Welcome to this blog which is intended to accompany a website on how Suffolk was defended during the Second War. The blog will describe my trips out and about looking for the remains of the Second War defences while the Website will concentrate on putting these into context.

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Tuesday, 31 August 2010

Kilnsea and Spurn Point - part 1

A day trip down to Spurn and Kilnsea during the week up in Yorkshire. This post will deal with Kilnsea first (Spurn Point to follow). Second war defences remaining in the Kilnsea area include three lozenge pillboxes, the remains of a coastal battery (9.2 inch guns I think), some massive anti-tank blocks and a defence structure of which I have no idea what it is.  It does not seem to be included in the Defence of Britain database. It is basically a large square with wide embrasures (for weapons or observation or both?), a continuous shelf running below the embrasures and three large tables at three of the corners (for mounting a medium machine gun?). There is a large interior chamber in the middle. The roof is interesting as it seems to be constructed in two parts separated by a gap - some 1930's design of pillboxes included air gaps in roofs, the purpose to help absorb the shock of any direct shell blast. I have attached a sketch plan (not to scale) based on memory. I have certainly seen nothing like it before!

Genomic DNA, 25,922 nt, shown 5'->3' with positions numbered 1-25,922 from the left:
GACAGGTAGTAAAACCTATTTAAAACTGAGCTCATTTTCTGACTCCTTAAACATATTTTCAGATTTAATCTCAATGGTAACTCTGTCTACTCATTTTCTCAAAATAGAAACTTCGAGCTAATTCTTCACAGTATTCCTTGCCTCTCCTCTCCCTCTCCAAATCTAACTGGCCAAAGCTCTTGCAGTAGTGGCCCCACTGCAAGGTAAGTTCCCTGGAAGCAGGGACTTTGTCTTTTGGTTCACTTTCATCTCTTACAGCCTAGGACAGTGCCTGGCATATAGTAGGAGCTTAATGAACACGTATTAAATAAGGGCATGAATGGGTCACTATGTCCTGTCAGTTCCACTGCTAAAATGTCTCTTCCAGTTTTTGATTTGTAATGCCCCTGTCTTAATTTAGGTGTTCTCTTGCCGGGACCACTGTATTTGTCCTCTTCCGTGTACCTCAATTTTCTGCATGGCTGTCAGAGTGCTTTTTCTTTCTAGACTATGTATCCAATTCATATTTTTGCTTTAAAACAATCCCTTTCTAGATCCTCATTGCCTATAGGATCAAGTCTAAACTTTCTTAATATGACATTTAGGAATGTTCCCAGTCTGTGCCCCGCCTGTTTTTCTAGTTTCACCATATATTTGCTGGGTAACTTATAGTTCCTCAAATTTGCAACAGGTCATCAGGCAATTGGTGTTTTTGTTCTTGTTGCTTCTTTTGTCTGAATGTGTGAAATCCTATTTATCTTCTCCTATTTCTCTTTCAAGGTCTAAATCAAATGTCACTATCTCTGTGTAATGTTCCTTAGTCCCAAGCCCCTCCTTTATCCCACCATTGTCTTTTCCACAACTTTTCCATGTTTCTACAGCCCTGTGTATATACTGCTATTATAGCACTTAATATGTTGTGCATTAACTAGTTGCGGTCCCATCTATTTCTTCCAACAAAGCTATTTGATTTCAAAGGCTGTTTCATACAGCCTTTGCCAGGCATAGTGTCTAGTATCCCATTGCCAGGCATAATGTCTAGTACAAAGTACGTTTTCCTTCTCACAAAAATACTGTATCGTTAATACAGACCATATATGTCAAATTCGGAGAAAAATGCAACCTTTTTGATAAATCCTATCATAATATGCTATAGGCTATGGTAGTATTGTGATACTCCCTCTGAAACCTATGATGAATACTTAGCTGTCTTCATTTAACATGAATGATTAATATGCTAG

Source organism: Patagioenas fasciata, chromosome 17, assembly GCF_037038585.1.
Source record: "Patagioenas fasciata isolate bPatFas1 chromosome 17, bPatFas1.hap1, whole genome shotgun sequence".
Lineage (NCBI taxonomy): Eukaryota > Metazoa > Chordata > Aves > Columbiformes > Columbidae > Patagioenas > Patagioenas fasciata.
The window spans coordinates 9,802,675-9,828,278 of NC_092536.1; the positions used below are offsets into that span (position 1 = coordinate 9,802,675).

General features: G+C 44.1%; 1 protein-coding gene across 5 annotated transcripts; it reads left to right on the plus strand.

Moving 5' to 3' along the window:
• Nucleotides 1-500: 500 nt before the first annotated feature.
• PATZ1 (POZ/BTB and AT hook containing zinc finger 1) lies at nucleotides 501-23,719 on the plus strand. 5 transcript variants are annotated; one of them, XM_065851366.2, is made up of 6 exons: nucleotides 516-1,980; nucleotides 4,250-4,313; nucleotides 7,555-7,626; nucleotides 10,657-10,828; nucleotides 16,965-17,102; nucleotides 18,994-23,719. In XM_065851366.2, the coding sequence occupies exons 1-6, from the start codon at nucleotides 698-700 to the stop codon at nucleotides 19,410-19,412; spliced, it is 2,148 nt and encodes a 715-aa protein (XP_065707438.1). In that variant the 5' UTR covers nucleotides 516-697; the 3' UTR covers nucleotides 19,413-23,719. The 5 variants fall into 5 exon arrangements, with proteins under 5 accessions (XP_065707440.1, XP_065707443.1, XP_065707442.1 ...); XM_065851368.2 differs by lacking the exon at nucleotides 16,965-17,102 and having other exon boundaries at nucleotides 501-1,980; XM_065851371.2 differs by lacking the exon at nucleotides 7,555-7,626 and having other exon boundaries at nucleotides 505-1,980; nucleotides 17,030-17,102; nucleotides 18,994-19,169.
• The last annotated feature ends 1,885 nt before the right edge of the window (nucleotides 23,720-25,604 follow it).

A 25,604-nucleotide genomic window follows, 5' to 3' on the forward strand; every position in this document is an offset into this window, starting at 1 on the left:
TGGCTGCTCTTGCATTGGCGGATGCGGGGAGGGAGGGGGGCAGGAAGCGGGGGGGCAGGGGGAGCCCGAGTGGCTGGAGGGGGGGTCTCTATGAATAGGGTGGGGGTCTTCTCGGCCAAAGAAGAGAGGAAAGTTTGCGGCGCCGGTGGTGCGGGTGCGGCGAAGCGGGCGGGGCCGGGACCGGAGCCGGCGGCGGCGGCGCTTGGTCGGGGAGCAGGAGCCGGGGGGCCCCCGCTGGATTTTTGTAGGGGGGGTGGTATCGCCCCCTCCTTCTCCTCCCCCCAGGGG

Also to be seen nearby is a cold war Royal Observer Corps Post.
Images 1 to 3: Kilnsea Coast Battery (or what's left of it)
Image 4: Lozenge pillbox falling into the sea
Image 5: Unidentified structure - entrance
Image 6 and 7: Unidentified structure - from the outside
Image 8 to 12: Unidentified structure - showing embrasures, continuous shelf and tables
Image 13: Unidentified structure - interior of central chamber
Image 14: Unidentified structure - roof which seems to have been constructed with an air gap
Image 15: Unidentified structure - plan (not to scale)
Image 16: Cold war ROC Post

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